The contract accountant was ordered to pay the $476,000 in damages to the female staff member he sexually harassed. This was on top of an undisclosed amount the victim received from her former employer and the firm that employed the contractor.

Anti-Bullying Laws commence

The start of 2014 saw the introduction of new national anti-bullying laws that now allow workers to take any workplace bullying complaints directly to the Fair Work Commission.

Any worker who reasonably believes he or she has been bullied at work can make an application (for a $65.50 fee) to the Commission to order the bullying to stop.

Under the new anti-bullying laws – as part of amendments to the Fair Work Act 2009 –  the Commission can also apply to the Federal Court to impose fines on employers who do not act to stop bullying (after an initial order has been made).

The Commission  has sent a strong message to workers that they should try to resolve the issues internally in the workplace or through state work, health and safety regulators first, before making a complaint to the Commission. Therefore, it is more important than ever for all employers to have a clearly defined policy and set of procedures to deal with workplace bullying – least they receive an unwelcome order from the Commission.

This includes providing regular training for staff and maintaining records of all training conducted, and having incident management systems in place to respond appropriately should such an incident occur. For an employer to properly protect its workers and itself from the risks associated with bullying in the workplace it must not only have the relevant policies in place but it must be able to prove that it has implemented them properly.

Employers need to be mindful of the ease with which workers can now make a bullying complaint to the Commission (they can do so by email). This will no doubt increase the chances of employers facing potential bullying claims from their employees.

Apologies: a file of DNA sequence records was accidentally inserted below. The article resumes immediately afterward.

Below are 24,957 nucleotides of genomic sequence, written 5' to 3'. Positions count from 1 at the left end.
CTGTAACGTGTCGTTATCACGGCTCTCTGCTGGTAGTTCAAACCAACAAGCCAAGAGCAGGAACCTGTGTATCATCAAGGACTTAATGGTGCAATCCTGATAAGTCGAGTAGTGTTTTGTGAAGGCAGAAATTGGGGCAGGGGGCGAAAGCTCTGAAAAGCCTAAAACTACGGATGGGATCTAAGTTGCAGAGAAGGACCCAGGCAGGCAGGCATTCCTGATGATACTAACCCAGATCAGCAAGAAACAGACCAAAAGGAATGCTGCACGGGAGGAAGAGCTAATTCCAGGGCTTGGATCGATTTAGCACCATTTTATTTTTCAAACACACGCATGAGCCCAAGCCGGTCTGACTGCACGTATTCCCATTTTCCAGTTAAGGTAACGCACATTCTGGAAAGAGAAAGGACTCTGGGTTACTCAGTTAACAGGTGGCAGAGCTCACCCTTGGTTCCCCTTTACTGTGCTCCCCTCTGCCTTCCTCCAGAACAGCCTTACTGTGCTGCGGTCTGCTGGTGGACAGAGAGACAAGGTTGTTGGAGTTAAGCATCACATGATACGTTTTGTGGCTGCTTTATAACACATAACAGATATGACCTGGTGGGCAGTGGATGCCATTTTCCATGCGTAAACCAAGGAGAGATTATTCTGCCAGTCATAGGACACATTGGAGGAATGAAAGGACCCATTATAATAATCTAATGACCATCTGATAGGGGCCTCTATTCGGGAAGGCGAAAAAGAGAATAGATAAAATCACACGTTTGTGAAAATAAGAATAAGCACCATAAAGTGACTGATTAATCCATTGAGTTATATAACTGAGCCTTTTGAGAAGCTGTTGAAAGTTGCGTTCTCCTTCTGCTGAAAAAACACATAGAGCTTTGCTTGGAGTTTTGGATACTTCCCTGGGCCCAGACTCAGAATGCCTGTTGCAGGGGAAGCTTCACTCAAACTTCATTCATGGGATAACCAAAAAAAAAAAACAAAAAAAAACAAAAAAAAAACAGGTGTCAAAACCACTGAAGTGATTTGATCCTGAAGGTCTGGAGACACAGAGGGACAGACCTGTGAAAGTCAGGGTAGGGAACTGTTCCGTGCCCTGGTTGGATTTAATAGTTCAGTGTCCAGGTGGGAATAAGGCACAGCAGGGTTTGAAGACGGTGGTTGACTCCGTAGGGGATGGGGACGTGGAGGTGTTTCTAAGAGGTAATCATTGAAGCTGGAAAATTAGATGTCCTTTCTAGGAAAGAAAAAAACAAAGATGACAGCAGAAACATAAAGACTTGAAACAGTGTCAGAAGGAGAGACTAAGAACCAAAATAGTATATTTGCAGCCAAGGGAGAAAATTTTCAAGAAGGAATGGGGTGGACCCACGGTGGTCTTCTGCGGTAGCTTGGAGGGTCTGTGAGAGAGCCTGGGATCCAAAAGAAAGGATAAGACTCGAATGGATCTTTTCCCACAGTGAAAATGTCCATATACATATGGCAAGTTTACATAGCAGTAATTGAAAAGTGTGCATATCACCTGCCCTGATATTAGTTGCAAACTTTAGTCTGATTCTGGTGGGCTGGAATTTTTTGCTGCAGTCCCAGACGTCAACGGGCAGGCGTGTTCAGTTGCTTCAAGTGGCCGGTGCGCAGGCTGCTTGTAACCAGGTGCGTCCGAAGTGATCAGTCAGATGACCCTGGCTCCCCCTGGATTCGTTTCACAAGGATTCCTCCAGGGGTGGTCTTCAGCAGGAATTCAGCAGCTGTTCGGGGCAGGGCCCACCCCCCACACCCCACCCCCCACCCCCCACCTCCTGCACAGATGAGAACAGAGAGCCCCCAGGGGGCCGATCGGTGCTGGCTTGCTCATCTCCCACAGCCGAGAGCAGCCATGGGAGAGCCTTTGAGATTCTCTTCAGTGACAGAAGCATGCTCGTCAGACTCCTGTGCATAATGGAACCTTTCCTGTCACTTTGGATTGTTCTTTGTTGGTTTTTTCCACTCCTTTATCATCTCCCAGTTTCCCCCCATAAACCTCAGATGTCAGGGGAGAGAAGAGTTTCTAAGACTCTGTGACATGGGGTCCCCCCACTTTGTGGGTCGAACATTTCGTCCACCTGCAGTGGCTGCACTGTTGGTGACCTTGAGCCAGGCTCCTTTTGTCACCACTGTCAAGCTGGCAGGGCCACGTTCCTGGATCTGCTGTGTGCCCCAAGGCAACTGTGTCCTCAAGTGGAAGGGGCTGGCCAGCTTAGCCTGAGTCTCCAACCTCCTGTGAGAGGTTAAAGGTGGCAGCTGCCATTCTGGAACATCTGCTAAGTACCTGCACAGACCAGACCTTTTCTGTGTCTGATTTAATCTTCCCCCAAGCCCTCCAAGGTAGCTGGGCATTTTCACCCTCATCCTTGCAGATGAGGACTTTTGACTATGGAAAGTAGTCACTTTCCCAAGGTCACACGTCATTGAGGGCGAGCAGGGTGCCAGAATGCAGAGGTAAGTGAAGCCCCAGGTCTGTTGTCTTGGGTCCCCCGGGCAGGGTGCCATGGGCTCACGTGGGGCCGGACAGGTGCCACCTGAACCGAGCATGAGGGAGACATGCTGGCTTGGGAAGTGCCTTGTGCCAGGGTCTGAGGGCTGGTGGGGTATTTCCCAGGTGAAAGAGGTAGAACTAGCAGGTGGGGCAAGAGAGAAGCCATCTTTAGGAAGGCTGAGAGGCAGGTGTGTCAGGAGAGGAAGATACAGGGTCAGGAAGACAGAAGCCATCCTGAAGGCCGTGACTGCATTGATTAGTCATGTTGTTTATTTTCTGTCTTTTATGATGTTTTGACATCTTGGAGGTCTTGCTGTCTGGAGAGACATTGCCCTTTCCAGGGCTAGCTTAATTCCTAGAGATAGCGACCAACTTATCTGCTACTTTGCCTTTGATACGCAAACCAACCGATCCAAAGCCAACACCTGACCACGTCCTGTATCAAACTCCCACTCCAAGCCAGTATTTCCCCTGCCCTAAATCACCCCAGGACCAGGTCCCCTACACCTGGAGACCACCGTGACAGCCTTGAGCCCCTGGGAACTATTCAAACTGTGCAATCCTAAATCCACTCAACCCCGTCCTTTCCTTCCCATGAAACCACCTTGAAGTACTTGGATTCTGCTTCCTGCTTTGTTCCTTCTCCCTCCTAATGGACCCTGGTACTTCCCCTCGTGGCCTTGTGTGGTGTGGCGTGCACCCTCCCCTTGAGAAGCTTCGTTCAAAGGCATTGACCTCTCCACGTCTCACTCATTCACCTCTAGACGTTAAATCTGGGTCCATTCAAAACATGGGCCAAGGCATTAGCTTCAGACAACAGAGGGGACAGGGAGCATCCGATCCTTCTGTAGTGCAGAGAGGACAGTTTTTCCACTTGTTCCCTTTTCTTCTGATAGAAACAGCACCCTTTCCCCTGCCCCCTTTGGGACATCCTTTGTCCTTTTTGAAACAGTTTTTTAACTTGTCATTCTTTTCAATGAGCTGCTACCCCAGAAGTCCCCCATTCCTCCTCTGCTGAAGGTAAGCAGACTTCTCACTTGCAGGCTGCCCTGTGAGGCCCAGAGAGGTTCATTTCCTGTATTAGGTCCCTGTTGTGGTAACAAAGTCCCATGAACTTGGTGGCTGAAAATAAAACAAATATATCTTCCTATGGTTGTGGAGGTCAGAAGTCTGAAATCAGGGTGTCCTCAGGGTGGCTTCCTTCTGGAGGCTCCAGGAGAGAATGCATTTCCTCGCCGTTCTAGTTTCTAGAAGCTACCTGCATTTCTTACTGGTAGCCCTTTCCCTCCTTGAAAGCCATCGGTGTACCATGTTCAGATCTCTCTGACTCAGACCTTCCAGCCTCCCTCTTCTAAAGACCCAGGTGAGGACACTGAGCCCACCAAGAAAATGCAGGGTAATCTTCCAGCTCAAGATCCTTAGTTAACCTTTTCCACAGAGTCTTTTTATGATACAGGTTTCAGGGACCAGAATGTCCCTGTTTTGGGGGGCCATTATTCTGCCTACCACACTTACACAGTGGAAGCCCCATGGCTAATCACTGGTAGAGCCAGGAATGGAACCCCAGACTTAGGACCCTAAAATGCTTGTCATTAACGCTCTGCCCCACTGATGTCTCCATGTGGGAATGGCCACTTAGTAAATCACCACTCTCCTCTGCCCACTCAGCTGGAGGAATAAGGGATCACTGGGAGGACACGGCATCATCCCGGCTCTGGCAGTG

How can CompliSpace help?

CompliSpace has recently published an upgrade to its Bullying, Equal Employment Opportunity and Harassment policies and training courses.

CompliSpace’s comprehensive range of cost effective human resources policies, procedures, training and testing modules, ensure that managers and staff know what is expected of them and have key tools and information at their fingertips at all times. This enables a business to meet its workplace relations obligations while building a positive corporate culture, capturing knowledge and saving time. For more information, contact us on the details below:

P: +61 (2) 9299 6105 (Sydney) / +61 (8) 9288 1826 (Perth)

E:  contactus@complispace.com.au

W: www.complispace.com.au

This blog is a guide to keep readers updated with the latest information. It is not intended as legal advice or as advice that should be relied on by readers. The information contained in this blog may have been updated since its posting, or it may not apply in all circumstances. If you require specific or legal advice, please contact us on (02) 9299 6105 and we will be happy to assist.